Advertisement

To Improve Code Structure by Identifying Move Method Opportunities Using Frequent Usage Patterns in Source-Code

  • Randeep SinghEmail author
  • Ashok Kumar
Conference paper
Part of the Communications in Computer and Information Science book series (CCIS, volume 955)

Abstract

A smelly code is generally an indication of the poor quality of the software and it increases the understandability and maintenance efforts at the software programmer’s end. One technique to improve the quality is refactoring. Therefore, in this paper, we have identified the Feature Envy code smell and applied the corresponding Move Method refactoring. The code smell is tackled using the Frequent Usage Patterns (FUP’s) present in the source-code of the software. The FUP’s are identified at the method level and theyrepresent the set of member variables that are used by it either directly or indirectly. The identified FUP data is further used to cluster different methods using a newly proposed Clustering algorithm. Moreover, the proposed approach is successfully tested and evaluated on three standard open-source object-oriented software. The obtained results after evaluation confirm the ability of our proposed approach in enhancing the quality of the underlying software system.

Keywords

Code smell Feature Envy Move method refactoring Quality Cohesion Frequent usage patterns Hierarchical clustering 

References

  1. 1.
    Fuggetta, A.: Software process: a roadmap. In: Proceedings Conference on the Future of Software Engineering, Limerick, Ireland, pp. 25–34 (2000)Google Scholar
  2. 2.
    Fowler, M., Beck, K., Brant, J., Opdyke, W., Roberts, D.: Refactoring: Improving the Design of Existing Code. Addison Wesley, Boston (1999)Google Scholar
  3. 3.
    D’Ambros, M., Bacchelli, A., Lanza, M.: On the impact of design flaws on software defects. In: 10th International Conference on Quality Software (QSIC), pp. 23–31 (2010)Google Scholar
  4. 4.
    Sjoberg, D.I., Yamashita, A., Anda, B., Mockus, A., Dyba, T.: Quantifying the effect of code smells on maintenance effort. IEEE Trans. Softw. Eng. 39(8), 1144–1156 (2013)CrossRefGoogle Scholar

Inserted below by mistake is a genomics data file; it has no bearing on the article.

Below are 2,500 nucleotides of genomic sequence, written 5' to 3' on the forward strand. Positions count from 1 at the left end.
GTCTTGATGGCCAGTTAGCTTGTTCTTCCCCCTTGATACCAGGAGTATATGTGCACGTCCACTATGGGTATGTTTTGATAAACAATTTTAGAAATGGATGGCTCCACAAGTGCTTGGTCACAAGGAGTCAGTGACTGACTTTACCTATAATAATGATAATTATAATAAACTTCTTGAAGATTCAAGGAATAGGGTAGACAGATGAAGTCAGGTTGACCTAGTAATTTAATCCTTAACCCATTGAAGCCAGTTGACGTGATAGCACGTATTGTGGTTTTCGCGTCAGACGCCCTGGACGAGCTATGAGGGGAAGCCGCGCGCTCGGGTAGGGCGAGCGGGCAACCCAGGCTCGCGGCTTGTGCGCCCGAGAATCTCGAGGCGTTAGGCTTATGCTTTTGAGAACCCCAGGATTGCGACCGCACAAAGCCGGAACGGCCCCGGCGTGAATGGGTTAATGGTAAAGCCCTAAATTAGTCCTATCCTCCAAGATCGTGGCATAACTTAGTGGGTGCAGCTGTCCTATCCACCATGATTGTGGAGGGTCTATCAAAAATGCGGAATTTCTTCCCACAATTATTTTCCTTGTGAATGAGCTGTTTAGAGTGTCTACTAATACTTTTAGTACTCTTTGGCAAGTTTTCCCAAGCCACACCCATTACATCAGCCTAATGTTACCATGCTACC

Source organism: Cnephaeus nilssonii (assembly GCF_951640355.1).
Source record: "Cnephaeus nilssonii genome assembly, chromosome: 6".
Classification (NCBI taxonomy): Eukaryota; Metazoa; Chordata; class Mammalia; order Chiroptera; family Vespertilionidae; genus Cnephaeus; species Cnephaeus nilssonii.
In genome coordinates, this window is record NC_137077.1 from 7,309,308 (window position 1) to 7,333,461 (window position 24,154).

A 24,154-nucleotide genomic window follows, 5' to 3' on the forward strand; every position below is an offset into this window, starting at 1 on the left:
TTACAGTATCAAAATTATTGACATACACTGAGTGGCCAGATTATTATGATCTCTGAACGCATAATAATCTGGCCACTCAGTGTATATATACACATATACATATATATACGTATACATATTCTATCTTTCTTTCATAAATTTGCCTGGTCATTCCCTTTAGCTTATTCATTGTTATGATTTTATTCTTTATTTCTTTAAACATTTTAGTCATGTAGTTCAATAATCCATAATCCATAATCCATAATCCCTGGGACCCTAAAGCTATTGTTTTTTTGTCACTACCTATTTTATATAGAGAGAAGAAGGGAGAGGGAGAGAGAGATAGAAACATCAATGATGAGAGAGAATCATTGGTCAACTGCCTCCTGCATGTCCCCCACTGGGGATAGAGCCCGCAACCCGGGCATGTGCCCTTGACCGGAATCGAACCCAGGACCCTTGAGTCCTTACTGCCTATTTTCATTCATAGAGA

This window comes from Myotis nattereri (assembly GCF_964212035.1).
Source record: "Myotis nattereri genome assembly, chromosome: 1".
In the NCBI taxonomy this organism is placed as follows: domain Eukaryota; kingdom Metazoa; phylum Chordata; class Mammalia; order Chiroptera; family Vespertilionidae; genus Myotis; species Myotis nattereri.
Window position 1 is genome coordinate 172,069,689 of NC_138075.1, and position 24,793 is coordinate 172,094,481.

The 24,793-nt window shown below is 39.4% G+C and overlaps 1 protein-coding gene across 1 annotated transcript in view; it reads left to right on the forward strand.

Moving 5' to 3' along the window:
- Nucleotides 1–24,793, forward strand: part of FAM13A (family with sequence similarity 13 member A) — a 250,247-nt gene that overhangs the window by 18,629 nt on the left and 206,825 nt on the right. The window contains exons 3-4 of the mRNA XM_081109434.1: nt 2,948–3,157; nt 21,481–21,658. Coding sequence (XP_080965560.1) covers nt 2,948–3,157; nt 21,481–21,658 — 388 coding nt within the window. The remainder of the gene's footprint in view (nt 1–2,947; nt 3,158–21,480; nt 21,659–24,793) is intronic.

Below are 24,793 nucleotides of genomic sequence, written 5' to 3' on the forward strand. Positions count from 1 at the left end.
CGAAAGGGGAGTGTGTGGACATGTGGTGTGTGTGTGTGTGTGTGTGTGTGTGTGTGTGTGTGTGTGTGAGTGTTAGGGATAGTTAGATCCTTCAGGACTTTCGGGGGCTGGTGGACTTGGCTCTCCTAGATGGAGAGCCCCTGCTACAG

5. 5.
    Counsell, S., Hamza, H., Hierons, R.M.: An Empirical investigation of code smell ‘deception’ and research contextualization through Paul’s criteria. J. Comput. Inf. Technol.-CIT 18 4, 333–340 (2010)CrossRefGoogle Scholar
  6. 6.
    Khomh, F., Penta, M.D., Guéhéneuc, Y.: An exploratory study of the impact of code smells on software change proneness. In: Proceedings of the 16th Working Conference on Reverse Engineering (WCRE), 13–16 October. IEEE Computer Society Press, Lille (2009)Google Scholar
  7. 7.
    Chatzigeorgiou, A., Manakos, A.: Investigating the evolution of bad smells in object-oriented code. In: 7th International Conference on Quality of Information and Communications Technology (QUATIC), pp. 106–115 (2010)Google Scholar
  8. 8.
    Bansiya, J., Davis, C.G.: A hierarchical model for object-oriented design quality assessment. IEEE Trans. Softw. Eng. 28(1), 4–17 (2002)CrossRefGoogle Scholar
  9. 9.
    Oliveto, R., Gethers, M., Bavota, G., Poshyvanyk, D., Lucia, A. De.: Identifying method friendships to remove the feature envy bad smell. In: 33rd International Conference on Software Engineering (ICSE), pp. 820–823 (2011)Google Scholar
  10. 10.
    Chang, J., Blei, D.: Hierarchical relational models for document networks. Ann. Appl. Stat. 4, 124–150 (2010)MathSciNetCrossRefGoogle Scholar
  11. 11.
    Tsantalis, N., Chaikalis, T., Chatzigeorgiou, A.: JDeodorant: identification and removal of typechecking bad smells. In: Proceedings of CSMR, pp. 329–331 (2008)Google Scholar
  12. 12.
    Marinescu, C., Marinescu, R., Mihancea, P., Ratiu, D., Wettel, R.: iPlasma: an integrated platform for quality assessment of object-oriented design. In: Proceedings of 21st International Conference on Software Maintenance (ICSM) (2005)Google Scholar
  13. 13.
  14. 14.
    Mitchell, B.S., Traverso, M., Mancoridis, S.: An architecture for distributing the computation of software clustering algorithms. In: Proceedings of the IEEE/IFIP Conference on Software Architecture (2001)Google Scholar
  15. 15.
    Rathee, A., Chhabra, J.K.: Improving cohesion of a software system by performing usage pattern-based clustering. In: International Conference on Smart Computing and Communication (ICSCC), vol. 125, pp. 740–746. Elsevier (2018). Proc. Comput. Sci.Google Scholar
  16. 16.
    Palomba, F., Bavota, G., Penta, M.D., Fasano, F., Oliveto, R., Lucia, A.D.: A large-scale empirical study on the lifecycle of code smell co-occurrences. Inf. Softw. Technol. 99, 1–10 (2018)CrossRefGoogle Scholar
  17. 17.
    Taibi, D., Janes, A., Lenarduzzi, V.: How developers perceive smells in source code: a replicated study. Inf. Softw. Technol. 92, 223–235 (2017)CrossRefGoogle Scholar
  18. 18.
    Singh, S., Kaur, S.: A systematic literature review: refactoring for disclosing code smells in object oriented software. Ain Shams Eng. J. (2017, in press)Google Scholar

Copyright information

© Springer Nature Singapore Pte Ltd. 2019

Authors and Affiliations

  1. 1.Department of Computer Science and EngineeringMaharishi Markandeshwar UniversityMullana-AmbalaIndia

Personalised recommendations